Where's this? It's not in Covent Garden. It's not on the tube network. It's not even in the capital.
London Underground is famed for many things: the tube map, signal failures, gaps to mind, werewolves... Among its more positive attributes are the glazed tiles that decorate some of its platforms and station buildings. But did you ever stop to wonder where they came from?
We recently paid a visit to the Ironbridge World Heritage Site, up in Shropshire. For a small area, it packs a lot of history. Besides its eponymous iron bridge (the first in the world), the gorge is noted as one of the key fountainheads of the Industrial Revolution. No fewer than 10 museums tell the story of the centre's ironworks, potteries and associated trades.
Among their number is the Jackfield Tile Museum. Here you'll find a history of the British tile industry from 1840 to 1960 in the home of one of its key players, Craven Dunnill. Do not yawn. Tiles are interesting. Really. The collection shows just how beautiful and versatile these wall ceramics can be.
Tiles for several London tube stations — Covent Garden among them — were made in these very buildings. A recreation of the tube platform looks convincing, although the panels at the end of the platform are far more attractive than your typical adverts for travel insurance:
The mock platform is not the only London treasure at Jackfield. The museum has also rescued a dozen or so tiled murals from long-lost children's wards. Here, for example, are a pair of murals salvaged from Middlesex Hospital (which stood for decades in Fitzrovia until its recent demolition):
The Maypole (left) and All The Fun Of The Fair (right), were designed by Haydn Jensen in 1929.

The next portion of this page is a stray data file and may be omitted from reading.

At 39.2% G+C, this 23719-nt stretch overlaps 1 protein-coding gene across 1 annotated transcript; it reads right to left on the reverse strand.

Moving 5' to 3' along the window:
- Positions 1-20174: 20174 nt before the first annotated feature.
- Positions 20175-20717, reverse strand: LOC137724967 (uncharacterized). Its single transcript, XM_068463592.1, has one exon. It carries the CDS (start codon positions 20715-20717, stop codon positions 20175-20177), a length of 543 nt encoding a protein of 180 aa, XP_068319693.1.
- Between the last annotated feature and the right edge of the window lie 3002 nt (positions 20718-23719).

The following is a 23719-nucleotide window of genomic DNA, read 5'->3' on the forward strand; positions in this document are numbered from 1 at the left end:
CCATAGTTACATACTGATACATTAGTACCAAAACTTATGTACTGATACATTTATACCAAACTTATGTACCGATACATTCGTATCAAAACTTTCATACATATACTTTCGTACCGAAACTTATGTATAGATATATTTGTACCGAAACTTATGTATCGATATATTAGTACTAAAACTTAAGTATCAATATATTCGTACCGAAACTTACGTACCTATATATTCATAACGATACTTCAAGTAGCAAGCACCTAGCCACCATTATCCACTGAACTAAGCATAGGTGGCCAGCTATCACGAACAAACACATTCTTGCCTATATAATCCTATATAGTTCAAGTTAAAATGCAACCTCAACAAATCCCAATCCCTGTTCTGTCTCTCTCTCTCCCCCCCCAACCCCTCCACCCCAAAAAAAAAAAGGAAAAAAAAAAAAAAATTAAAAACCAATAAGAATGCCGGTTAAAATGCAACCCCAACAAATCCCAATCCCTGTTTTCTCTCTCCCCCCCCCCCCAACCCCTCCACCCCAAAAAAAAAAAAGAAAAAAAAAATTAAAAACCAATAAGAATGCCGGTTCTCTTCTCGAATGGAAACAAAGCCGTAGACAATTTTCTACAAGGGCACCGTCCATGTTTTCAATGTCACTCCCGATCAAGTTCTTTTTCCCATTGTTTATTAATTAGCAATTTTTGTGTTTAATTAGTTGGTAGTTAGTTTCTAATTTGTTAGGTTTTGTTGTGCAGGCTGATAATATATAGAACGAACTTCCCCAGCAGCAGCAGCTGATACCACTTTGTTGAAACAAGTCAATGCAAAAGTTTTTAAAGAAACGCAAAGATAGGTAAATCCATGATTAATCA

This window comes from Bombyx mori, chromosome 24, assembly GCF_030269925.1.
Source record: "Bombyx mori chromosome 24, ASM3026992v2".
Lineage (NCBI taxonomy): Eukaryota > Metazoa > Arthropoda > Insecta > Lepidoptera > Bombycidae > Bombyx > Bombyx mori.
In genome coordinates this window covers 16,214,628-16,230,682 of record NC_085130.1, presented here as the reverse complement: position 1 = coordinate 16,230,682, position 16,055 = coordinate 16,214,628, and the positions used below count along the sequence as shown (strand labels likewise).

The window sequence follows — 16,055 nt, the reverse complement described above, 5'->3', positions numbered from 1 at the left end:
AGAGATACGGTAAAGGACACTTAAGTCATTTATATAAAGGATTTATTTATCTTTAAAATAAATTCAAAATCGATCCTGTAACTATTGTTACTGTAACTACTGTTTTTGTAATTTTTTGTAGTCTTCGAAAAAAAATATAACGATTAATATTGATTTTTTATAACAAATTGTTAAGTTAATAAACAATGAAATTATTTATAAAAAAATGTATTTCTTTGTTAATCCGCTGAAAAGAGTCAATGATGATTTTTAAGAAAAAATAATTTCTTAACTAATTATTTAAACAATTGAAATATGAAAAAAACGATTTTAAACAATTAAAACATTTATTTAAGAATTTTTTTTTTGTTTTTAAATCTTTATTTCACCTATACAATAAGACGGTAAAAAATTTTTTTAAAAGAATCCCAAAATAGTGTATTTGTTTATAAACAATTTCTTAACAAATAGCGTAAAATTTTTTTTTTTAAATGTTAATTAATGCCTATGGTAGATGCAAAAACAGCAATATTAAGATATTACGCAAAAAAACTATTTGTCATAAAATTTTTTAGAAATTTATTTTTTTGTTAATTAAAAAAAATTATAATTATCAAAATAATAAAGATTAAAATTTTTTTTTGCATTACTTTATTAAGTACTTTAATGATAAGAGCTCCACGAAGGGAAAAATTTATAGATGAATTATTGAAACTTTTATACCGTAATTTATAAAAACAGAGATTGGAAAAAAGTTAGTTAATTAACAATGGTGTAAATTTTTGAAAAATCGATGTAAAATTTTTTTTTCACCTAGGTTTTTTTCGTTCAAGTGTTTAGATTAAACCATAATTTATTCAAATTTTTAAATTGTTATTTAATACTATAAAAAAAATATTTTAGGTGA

This vandalism of children's hospital wards seems to be a sad commonplace. Another room displays several panels rescued from the King Edward VII Memorial Hospital in Ealing:
The travelling creatures are from a wall telling the Noah's Ark story (why not two-by-two?) and were created by Carter & Co. of Dorset in 1935. Perhaps even more charming, and from the same hospital, is this hand-painted depiction of a young Princess Elizabeth — our current Queen — outside the Royal Wendy House (or unachievably grand country house, as current Londoners would view it).
The medieval hunting scene below, meanwhile, was rescued from the skip of Charing Cross Hospital in the 1970s. It was hand-painted in London in the 1890s.
The panels are just a small part of what turns out to be a fascinating museum of the encaustic arts. Set aside a couple of hours to fully appreciate its charms.
Besides the Tile Museum, the Ironbridge area contains many other wonders with London connections. Broseley Pipeworks gives a history of the clay tobacco pipes that still litter the Thames foreshore to this day. Coalbrookdale Museum of Iron, meanwhile, houses several rooms of artefacts from the Great Exhibition of 1851. All the objects in this space were created on site, or at the nearby chinaworks, and were displayed inside the Crystal Palace.
You'll even find a little bit of Kensington Gardens lurking round the corner. The Great Exhibition gates were damaged by a truck in 1986. They were soon restored, but the broken fragments have returned to Coalbrookdale, where they were first cast.
The Ironbridge Gorge Museums and surrounding area are packed with stuff to see, and are just two and a half hours by train from London to Telford.